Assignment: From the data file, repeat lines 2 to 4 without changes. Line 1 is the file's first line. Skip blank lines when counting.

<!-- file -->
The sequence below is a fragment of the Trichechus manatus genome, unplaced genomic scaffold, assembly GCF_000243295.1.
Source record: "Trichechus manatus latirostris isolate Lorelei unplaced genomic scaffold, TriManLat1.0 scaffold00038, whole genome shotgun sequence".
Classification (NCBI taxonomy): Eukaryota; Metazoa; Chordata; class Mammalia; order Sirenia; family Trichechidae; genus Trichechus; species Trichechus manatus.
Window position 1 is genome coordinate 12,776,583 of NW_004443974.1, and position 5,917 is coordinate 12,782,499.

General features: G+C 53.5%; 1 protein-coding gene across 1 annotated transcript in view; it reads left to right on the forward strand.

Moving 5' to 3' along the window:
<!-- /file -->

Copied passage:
Source record: "Trichechus manatus latirostris isolate Lorelei unplaced genomic scaffold, TriManLat1.0 scaffold00038, whole genome shotgun sequence".
Classification (NCBI taxonomy): Eukaryota; Metazoa; Chordata; class Mammalia; order Sirenia; family Trichechidae; genus Trichechus; species Trichechus manatus.
Window position 1 is genome coordinate 12,776,583 of NW_004443974.1, and position 5,917 is coordinate 12,782,499.